Grandpa Taylor never had a mullet, although he may have once shot one in the woods behind the barn. Grandpa seems more understandable now, more on my level. I’m entering an age of understanding that my grandpa didn’t always own a pony and a red cart. He seems younger now, although he’s passed on.
My grandpa Ross preferred cowboy hats over mullets
I saw an old friend last week and saw that he was taking his first grandchild, a beautiful little girl, on a walk Sunday morning, just like he once took his daughter on a walk before Sunday church service. He’s more fortunate than Tevye from Fiddler on the Roof who could only mumble, “God be with you,” to his daughter and grand baby as they left permanently, after he had declared his daughter, “dead to us,” after her marriage outside the faith.
So I asked my friend Terry, “How is it being a grandpa?” He said, “It’s wonderful.” It must be. All the wonder and joy without the fiscal and custodial responsibility.
My daughter Lauren with her Pop-Pop.
My brother-in-law, Tom Achey, has a first grandchild. Tom is not your father’s grandpa though. His haircut is older than his children, a mullet exceeded in age only by his 1963 Mercury Comet. And he usually has a cooler with him which was recently useful in his dutiful role of grandpa.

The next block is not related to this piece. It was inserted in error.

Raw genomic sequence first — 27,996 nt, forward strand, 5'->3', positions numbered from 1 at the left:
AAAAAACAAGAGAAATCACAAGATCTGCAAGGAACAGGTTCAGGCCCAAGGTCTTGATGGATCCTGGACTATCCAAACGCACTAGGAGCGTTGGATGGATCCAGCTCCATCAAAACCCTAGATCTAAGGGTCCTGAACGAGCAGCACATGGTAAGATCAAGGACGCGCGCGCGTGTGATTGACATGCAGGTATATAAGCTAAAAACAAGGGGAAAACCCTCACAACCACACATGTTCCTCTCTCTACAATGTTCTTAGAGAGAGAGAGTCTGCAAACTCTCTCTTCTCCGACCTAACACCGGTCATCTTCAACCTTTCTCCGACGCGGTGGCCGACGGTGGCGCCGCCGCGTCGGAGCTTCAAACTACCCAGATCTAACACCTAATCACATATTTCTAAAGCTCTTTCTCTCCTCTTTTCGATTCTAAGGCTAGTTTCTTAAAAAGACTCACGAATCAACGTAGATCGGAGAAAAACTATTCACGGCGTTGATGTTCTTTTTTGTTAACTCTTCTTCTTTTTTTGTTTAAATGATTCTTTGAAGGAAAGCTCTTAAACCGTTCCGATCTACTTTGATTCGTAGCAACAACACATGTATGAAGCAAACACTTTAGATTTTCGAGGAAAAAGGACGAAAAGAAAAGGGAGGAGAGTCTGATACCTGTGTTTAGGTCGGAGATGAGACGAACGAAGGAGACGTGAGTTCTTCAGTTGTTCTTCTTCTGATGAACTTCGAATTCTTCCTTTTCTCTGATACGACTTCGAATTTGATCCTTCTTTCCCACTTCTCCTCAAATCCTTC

Tom and Deb were taking care of their legacy, Kayden, as their son and daughter-in-law joined in a wedding party and needed babysitting services.
Little Kayden was stubbornly resisting, annoyed that he was being put down to sleep. The playbook from Kayden’s mom Robyn calls for Row-Row-Row your boat. It is Kayden’s favorite song, but after 20 verses, it gets old to the ear of a 9 month old who won’t sleep. So Tom brings out the cooler. A grandpa can magically transform a cooler. Now it’s a bongo drum, and he plays for more than an hour. But now, the song is different, Barbara Ann by the Beach Boys. Tom and Deb go to bed exhausted, but life is good.
Here’s Kayden working on the mullet with Mom and Dad
The things we once used for our pleasure, coolers and a song about a girl so fine she exceeded the sex appeal of Peggy Sue, Betty Lou, and Mary Lou, are now the stuff of lullaby’s and connecting with our legacy, our memories of our own children, our youthful parenting that maybe wasn’t so good at times.
Grand-parenting is the stuff of second chances, finding our groove, seeing life afresh in the sparkling eyes and ceaseless energy of new life. And a chance to bang the drum once more, with more resonance and purpose, grace and understanding, and sometimes when the crowd demands it, a little ba ba ba ba Barbara Ann.